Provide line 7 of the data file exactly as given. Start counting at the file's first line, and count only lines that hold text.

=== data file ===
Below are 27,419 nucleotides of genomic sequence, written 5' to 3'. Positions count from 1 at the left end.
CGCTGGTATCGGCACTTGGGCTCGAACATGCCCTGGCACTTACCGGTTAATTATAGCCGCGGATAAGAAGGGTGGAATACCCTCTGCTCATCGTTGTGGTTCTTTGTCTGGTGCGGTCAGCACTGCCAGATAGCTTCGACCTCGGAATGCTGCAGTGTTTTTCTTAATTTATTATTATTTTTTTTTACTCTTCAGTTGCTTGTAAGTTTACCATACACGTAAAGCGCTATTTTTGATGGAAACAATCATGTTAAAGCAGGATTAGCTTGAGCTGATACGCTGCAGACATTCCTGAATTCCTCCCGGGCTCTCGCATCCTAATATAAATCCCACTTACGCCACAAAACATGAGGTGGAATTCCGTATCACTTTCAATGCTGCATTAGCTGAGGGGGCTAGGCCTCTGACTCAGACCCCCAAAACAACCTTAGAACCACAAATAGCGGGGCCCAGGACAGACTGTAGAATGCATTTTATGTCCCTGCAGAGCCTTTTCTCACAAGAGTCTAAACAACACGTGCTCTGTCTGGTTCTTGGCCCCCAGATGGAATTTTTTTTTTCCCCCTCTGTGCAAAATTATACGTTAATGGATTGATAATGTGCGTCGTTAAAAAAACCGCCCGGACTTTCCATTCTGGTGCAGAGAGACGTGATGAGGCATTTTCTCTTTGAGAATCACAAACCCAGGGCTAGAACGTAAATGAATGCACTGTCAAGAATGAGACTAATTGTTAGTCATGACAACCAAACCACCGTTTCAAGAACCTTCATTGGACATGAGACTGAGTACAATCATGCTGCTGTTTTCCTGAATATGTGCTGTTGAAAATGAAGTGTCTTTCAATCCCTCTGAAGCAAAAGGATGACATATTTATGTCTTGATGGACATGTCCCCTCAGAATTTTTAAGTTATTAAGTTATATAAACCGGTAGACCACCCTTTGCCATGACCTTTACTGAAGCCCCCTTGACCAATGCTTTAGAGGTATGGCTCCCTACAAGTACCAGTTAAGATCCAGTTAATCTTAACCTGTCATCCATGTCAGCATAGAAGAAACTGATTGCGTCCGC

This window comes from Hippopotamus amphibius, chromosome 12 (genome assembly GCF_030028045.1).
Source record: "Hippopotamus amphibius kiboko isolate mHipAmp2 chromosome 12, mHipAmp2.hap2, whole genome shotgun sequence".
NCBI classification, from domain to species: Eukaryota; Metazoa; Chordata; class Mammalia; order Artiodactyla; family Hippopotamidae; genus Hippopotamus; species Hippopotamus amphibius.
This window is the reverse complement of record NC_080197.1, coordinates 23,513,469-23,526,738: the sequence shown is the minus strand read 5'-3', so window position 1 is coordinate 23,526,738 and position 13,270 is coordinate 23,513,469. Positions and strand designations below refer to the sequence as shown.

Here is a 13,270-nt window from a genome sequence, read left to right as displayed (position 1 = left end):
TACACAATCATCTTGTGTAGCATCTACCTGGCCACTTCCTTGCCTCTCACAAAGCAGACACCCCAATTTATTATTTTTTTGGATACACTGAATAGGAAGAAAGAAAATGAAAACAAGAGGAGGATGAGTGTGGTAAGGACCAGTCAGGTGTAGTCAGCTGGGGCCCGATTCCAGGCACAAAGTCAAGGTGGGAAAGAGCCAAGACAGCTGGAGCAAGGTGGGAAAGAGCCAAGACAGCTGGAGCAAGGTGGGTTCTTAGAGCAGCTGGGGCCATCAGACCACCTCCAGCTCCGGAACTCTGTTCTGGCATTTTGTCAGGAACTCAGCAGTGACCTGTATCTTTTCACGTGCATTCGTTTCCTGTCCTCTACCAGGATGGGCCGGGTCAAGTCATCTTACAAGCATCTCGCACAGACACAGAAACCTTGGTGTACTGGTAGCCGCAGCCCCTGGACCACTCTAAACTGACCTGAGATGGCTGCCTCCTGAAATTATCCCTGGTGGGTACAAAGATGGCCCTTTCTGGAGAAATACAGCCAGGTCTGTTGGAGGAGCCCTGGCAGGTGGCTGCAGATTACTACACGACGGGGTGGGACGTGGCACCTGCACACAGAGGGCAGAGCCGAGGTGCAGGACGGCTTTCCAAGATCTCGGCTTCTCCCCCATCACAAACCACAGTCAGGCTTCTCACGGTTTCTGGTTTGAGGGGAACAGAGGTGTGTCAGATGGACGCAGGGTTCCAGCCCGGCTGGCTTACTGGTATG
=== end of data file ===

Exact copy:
Here is a 13,270-nt window from a genome sequence, read left to right as displayed (position 1 = left end):